detract

verb
de·​tract | \ di-ˈtrakt How to pronounce detract (audio) , dē- \
detracted; detracting; detracts

Definition of detract

intransitive verb

: to diminish the importance, value, or effectiveness of something often used with from small errors that do not seriously detract from the book

transitive verb

1 : divert didn't mean to detract attention from the guest of honor
2 archaic : to speak ill of
3 archaic : to take away

Other Words from detract

detractor \ di-​ˈtrak-​tər How to pronounce detract (audio) , dē-​ \ noun

Examples of detract in a Sentence

numerous typos in the text detract the reader's attention from the novel's intricate plot
Recent Examples on the Web Labeling Shakespeare’s sonnets as a product of white Western culture doesn’t detract from their elegance. WSJ, 5 July 2022 Overall, these flaws don’t detract from the Galaxy A13 5G’s value. Julian Chokkattu, Wired, 1 July 2022 But, that doesn’t really detract from the good that an app like this can do. Joshua Hawkins, BGR, 6 June 2022 Gunn’s anguish here doesn’t detract from his photographic powers of description. The New Yorker, 30 May 2022 But these instances don’t dramatically detract from the central story of Bill, Matho and their community. Lovia Gyarkye, The Hollywood Reporter, 21 May 2022 As long as your business plan is sound, a focus on people and purpose need not detract from profit but ultimately help generate it (and often disproportionately so given the aforementioned growing consumer demand for brands with a purpose). Marcel Bens, Forbes, 19 May 2022 Although Chambers’ stories aren’t speculative in the same sense as writers like Doctorow or Kim Stanley Robinson (probably the most prominent name in contemporary utopianism), that doesn’t detract from their aspirational power. Peter Hemminger, Longreads, 22 Apr. 2022 One person’s Justin Bieber fandom doesn’t threaten another’s enjoyment of Bach; one person’s deep-dish pizza does not detract from another’s trout amandine. Spencer Kornhaber, The Atlantic, 28 Dec. 2021 See More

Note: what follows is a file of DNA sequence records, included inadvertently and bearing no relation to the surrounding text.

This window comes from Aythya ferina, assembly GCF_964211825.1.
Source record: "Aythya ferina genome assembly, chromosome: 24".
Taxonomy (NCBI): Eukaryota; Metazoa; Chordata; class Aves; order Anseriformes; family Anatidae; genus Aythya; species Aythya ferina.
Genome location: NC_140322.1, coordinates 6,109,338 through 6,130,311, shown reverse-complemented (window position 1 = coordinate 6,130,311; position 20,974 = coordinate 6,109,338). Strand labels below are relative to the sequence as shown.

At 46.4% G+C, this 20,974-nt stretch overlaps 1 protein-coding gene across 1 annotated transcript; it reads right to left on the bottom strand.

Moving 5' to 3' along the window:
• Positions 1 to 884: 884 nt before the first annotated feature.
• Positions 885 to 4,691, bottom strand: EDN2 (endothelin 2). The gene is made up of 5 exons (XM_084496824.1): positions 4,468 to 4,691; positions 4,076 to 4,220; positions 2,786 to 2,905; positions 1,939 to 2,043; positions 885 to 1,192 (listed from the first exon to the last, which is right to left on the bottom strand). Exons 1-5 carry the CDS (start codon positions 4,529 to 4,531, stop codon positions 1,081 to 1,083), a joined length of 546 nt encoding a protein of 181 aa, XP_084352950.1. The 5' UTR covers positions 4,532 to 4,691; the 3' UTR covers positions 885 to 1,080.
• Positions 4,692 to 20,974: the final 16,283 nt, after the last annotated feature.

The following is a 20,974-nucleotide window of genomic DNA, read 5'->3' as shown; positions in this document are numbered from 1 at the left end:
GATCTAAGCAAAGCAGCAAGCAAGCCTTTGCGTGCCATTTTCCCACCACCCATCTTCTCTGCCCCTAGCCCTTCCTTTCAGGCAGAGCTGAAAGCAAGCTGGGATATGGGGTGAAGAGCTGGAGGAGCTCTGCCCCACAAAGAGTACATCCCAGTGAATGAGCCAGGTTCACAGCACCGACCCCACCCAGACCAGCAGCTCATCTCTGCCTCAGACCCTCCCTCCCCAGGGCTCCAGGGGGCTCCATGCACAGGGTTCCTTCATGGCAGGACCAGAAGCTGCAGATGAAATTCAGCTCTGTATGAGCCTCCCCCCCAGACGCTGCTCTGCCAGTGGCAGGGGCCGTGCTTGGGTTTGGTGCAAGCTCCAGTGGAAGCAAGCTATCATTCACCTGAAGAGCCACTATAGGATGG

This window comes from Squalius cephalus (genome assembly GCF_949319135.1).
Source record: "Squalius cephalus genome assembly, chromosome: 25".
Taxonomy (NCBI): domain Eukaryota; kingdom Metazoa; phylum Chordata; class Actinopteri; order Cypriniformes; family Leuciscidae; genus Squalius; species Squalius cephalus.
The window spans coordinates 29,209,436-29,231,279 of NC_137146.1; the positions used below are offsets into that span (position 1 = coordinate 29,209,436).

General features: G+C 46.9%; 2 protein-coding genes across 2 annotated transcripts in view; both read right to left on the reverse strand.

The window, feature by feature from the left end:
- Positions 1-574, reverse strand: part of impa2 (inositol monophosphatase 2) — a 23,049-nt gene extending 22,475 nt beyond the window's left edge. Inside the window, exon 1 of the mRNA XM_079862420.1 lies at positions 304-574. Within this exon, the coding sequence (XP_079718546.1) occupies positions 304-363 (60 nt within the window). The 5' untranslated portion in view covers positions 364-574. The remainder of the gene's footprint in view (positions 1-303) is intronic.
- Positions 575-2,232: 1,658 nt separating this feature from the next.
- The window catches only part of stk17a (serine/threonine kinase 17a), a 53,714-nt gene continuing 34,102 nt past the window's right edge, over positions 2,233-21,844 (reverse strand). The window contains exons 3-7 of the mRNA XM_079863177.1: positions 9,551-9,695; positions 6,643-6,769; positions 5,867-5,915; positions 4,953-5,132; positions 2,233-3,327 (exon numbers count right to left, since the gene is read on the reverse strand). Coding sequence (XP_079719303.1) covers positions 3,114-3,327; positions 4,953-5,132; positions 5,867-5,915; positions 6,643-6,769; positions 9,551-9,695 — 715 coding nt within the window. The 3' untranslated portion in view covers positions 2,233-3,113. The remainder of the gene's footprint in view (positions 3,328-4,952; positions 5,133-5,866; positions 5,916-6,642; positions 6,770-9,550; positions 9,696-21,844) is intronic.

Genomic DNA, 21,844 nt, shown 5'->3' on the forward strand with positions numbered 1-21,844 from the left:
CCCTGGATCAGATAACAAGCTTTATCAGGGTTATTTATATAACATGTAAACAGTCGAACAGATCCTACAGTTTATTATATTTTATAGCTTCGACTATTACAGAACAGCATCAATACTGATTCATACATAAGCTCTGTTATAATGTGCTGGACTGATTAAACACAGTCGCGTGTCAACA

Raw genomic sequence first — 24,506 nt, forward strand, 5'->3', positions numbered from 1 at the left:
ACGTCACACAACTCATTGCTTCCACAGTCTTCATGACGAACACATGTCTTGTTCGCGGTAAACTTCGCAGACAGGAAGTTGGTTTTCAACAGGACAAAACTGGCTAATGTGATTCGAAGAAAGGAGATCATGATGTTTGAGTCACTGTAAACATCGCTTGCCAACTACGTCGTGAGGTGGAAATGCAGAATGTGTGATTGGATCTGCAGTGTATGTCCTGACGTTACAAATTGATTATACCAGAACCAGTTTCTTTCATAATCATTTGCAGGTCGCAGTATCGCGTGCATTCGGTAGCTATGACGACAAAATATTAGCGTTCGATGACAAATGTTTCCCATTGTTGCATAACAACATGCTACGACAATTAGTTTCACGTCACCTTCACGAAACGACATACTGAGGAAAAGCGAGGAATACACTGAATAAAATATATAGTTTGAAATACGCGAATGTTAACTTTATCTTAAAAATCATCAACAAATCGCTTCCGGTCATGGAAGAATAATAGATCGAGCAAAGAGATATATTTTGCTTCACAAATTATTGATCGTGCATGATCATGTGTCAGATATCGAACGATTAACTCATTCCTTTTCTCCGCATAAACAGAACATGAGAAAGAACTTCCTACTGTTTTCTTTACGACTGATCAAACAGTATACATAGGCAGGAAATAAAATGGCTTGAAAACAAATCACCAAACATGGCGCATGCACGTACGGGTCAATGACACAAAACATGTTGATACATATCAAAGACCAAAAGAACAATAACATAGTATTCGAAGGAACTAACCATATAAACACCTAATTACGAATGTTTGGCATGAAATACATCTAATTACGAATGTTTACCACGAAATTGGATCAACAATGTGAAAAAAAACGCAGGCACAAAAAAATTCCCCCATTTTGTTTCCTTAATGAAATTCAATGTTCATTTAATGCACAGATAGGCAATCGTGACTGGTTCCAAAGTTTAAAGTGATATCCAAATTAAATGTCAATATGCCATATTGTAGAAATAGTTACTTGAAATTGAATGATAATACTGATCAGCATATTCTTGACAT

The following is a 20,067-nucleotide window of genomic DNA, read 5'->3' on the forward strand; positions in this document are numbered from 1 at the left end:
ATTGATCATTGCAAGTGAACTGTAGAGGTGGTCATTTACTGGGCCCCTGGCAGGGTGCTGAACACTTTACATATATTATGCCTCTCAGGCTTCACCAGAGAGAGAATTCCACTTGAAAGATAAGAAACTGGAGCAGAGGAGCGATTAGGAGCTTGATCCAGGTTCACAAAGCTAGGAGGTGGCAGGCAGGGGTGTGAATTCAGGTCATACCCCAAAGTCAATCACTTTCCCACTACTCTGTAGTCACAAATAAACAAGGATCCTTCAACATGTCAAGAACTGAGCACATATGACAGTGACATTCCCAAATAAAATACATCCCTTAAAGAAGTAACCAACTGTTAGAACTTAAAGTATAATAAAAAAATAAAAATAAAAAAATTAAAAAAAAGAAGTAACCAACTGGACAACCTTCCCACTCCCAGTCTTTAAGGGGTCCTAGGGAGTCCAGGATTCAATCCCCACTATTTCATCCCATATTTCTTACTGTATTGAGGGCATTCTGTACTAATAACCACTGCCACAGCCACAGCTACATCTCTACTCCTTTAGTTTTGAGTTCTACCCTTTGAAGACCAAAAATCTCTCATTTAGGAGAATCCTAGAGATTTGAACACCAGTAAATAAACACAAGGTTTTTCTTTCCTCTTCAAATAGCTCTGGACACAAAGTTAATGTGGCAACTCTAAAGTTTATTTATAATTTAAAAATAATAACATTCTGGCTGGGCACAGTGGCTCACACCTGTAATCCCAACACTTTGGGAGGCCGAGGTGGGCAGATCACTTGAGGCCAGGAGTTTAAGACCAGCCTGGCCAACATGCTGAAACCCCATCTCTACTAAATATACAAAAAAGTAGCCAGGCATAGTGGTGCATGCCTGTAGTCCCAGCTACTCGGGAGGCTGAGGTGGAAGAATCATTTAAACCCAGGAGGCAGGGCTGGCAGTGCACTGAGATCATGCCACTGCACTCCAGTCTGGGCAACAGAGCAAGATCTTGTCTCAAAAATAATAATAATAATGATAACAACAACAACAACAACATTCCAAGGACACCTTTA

These example sentences are selected automatically from various online news sources to reflect current usage of the word 'detract.' Views expressed in the examples do not represent the opinion of Merriam-Webster or its editors. Send us feedback.

First Known Use of detract

15th century, in the meaning defined at transitive sense 2

History and Etymology for detract

Middle English, from Latin detractus, past participle of detrahere to pull down, disparage, from de- + trahere to draw

Learn More About detract

Time Traveler for detract

Time Traveler

The first known use of detract was in the 15th century

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Dictionary Entries Near detract

detoxify

detract

detracter

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Statistics for detract

Last Updated

2 Aug 2022

Cite this Entry

“Detract.” Merriam-Webster.com Dictionary, Merriam-Webster, https://www.merriam-webster.com/dictionary/detract. Accessed 7 Aug. 2022.

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More Definitions for detract

detract

verb
de·​tract | \ di-ˈtrakt How to pronounce detract (audio) \
detracted; detracting

Kids Definition of detract

: to take away (as from value or importance) Signs detract from the beauty of the scenery.

More from Merriam-Webster on detract

Nglish: Translation of detract for Spanish Speakers

Britannica English: Translation of detract for Arabic Speakers

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